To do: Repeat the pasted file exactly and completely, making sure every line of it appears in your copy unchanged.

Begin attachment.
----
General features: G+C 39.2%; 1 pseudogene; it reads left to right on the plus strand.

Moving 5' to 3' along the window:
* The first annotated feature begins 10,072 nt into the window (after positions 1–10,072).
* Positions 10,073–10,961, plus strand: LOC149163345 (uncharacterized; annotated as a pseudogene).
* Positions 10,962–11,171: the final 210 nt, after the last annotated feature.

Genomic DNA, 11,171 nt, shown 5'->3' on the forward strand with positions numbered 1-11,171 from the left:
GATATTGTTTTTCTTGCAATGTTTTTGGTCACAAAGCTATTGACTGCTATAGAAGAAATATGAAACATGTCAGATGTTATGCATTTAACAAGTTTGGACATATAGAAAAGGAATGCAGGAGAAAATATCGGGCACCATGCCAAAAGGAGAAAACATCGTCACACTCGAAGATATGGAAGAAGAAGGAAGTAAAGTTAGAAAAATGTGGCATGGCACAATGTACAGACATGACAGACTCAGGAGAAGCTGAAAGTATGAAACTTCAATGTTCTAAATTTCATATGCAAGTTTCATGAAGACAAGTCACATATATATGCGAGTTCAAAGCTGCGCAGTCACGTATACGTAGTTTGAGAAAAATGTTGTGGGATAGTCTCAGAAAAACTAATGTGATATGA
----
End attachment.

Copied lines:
General features: G+C 39.2%; 1 pseudogene; it reads left to right on the plus strand.

Moving 5' to 3' along the window:
* The first annotated feature begins 10,072 nt into the window (after positions 1–10,072).
* Positions 10,073–10,961, plus strand: LOC149163345 (uncharacterized; annotated as a pseudogene).
* Positions 10,962–11,171: the final 210 nt, after the last annotated feature.

Genomic DNA, 11,171 nt, shown 5'->3' on the forward strand with positions numbered 1-11,171 from the left:
GATATTGTTTTTCTTGCAATGTTTTTGGTCACAAAGCTATTGACTGCTATAGAAGAAATATGAAACATGTCAGATGTTATGCATTTAACAAGTTTGGACATATAGAAAAGGAATGCAGGAGAAAATATCGGGCACCATGCCAAAAGGAGAAAACATCGTCACACTCGAAGATATGGAAGAAGAAGGAAGTAAAGTTAGAAAAATGTGGCATGGCACAATGTACAGACATGACAGACTCAGGAGAAGCTGAAAGTATGAAACTTCAATGTTCTAAATTTCATATGCAAGTTTCATGAAGACAAGTCACATATATATGCGAGTTCAAAGCTGCGCAGTCACGTATACGTAGTTTGAGAAAAATGTTGTGGGATAGTCTCAGAAAAACTAATGTGATATGA